A review of “Osama” by Jeanne Aufmuth


Stars: ***

Rating: PG-13 for violence, adult situations

Run Time: 1 hour, 22 minutes



The first feature production of post-Taliban Afghan cinema is a taboo-shattering exploration of Afghanistan’s social and cultural cataclysms.   Pregnant with emotion and bitterly realized, Osama is every inch deserving of its Best Foreign Film Golden Globe.

A twelve-year old Afghan girl (Marina Golbahari) and her widowed mother are forced to take drastic measures when the Taliban closes the hospital where they work. With the men of the family deceased and the women forbidden to leave home without a “legal companion” (i.e. male), mom disguises her daughter as a boy so the pair will be able to move freely through the streets to seek employment.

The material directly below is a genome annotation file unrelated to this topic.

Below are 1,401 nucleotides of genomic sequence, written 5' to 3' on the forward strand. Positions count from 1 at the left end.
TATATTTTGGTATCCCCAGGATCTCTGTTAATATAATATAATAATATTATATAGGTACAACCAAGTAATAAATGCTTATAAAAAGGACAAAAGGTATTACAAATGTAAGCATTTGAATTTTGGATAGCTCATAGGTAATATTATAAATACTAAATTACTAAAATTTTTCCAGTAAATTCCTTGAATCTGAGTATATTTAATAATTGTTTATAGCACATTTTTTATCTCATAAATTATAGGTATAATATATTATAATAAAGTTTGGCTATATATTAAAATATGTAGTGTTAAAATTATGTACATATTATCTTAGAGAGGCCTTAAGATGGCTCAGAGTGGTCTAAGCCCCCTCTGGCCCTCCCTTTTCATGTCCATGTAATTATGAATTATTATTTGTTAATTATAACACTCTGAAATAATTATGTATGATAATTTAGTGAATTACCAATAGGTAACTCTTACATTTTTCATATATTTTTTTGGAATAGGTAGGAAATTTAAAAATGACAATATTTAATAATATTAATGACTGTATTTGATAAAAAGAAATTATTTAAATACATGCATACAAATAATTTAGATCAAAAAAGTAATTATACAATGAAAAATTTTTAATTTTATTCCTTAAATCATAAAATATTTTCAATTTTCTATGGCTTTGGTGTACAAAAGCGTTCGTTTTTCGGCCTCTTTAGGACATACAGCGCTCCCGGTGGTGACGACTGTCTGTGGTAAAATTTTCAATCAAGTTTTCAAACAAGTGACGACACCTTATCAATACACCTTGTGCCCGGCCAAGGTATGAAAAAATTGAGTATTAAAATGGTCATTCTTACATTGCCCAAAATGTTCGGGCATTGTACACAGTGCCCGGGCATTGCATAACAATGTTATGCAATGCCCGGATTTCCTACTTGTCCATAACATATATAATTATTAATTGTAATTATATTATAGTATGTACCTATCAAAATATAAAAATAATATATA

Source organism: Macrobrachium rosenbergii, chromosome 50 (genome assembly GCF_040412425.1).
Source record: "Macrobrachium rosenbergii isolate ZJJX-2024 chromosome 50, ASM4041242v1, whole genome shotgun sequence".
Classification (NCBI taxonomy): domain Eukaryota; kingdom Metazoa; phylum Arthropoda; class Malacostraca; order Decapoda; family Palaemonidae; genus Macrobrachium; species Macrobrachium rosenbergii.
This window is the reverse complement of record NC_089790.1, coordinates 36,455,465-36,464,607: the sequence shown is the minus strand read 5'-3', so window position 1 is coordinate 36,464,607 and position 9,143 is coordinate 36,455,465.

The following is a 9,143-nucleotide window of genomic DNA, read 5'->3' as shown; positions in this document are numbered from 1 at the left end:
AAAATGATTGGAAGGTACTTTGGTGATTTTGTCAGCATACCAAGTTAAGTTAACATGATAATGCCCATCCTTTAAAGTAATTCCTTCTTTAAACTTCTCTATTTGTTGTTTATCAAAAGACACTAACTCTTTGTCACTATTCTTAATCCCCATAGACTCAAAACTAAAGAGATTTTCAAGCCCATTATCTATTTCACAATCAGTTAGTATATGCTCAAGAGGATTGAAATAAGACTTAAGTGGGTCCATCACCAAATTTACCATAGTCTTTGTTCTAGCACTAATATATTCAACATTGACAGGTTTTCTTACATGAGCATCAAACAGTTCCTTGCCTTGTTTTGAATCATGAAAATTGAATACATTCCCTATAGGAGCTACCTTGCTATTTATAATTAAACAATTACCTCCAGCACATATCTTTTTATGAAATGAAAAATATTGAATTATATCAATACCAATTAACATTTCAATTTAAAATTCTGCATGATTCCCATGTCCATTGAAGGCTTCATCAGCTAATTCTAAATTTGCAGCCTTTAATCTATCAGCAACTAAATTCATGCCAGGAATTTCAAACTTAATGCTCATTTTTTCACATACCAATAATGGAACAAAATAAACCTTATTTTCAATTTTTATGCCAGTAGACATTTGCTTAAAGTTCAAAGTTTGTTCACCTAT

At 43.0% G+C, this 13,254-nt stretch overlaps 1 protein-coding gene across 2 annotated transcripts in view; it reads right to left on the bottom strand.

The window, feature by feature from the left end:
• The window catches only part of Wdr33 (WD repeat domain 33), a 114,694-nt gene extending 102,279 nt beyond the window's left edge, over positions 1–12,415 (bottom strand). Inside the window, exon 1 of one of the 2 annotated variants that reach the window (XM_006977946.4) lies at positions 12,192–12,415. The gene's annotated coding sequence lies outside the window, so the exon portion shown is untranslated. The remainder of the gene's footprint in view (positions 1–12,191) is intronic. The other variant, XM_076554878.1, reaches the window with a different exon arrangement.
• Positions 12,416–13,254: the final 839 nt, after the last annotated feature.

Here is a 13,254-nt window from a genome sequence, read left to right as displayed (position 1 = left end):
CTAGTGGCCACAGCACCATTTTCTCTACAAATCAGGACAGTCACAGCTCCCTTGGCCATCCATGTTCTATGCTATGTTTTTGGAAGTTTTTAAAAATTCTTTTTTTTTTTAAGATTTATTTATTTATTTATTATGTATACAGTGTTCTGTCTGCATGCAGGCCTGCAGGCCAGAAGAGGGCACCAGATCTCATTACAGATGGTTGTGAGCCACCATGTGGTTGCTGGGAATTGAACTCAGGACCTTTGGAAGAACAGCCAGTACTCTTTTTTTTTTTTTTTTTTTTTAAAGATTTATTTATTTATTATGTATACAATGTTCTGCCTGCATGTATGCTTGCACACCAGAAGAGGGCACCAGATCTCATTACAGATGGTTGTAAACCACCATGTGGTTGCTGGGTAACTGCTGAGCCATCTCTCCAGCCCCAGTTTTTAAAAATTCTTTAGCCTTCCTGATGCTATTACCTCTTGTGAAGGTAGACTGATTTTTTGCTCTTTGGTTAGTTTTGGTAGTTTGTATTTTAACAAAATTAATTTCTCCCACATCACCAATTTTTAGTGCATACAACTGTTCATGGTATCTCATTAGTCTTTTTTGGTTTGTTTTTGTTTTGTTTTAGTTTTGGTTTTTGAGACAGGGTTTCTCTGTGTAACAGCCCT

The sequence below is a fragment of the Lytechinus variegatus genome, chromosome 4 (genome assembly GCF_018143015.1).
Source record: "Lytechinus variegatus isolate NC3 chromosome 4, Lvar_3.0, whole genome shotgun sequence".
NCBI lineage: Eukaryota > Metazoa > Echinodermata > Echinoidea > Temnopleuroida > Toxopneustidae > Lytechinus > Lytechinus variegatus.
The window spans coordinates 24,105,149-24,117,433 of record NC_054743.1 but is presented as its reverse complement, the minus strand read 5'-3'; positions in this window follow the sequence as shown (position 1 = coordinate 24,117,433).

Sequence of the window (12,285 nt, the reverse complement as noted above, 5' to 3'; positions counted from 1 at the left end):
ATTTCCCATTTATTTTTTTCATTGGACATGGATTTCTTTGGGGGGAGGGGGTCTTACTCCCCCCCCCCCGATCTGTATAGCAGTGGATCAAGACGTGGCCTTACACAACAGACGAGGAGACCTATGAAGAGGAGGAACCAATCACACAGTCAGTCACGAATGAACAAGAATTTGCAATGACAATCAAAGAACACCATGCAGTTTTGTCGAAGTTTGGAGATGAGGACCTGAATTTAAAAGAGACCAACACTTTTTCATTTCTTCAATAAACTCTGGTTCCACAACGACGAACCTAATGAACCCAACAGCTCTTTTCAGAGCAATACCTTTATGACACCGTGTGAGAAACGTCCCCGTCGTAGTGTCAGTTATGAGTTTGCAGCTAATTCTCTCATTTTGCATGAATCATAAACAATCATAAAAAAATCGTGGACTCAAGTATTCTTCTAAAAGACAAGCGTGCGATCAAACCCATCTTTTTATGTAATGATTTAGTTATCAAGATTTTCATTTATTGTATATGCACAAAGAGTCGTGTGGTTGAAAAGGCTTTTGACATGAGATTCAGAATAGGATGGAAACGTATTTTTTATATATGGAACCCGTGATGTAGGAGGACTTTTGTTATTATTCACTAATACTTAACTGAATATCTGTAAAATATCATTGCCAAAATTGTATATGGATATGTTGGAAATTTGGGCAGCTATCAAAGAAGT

The child, re-christened Osama, struggles to maintain the ruse and to see the world through the eyes of a young man. Soon enough the local boys are rounded up for military training, and Osama is swept into the vortex.

Their tutelage is fraught with danger and exposure.  Group bathing and sporting activities threaten to reveal Osama’s gender deception, for which the punishment is most likely death.

Dialogue is spare to the point of minimal; the proceedings vaguely alien before comprehension finally dawns. Void of the distinctive trappings of foreign cinema, Osama is ultimately raw and riveting

Director Siddiq Barmak (who honed his craft at Moscow University) gathered his non-professional cast from local orphanages and refugee camps.  Golbahari – a lovely, expressive adolescent – is one of thirteen members of a poverty-stricken family who currently studies at a center for street children.

Heavy with threat around every corner, Osama is not a feel-good experience.  But its expression of the onus of oppression is formidable.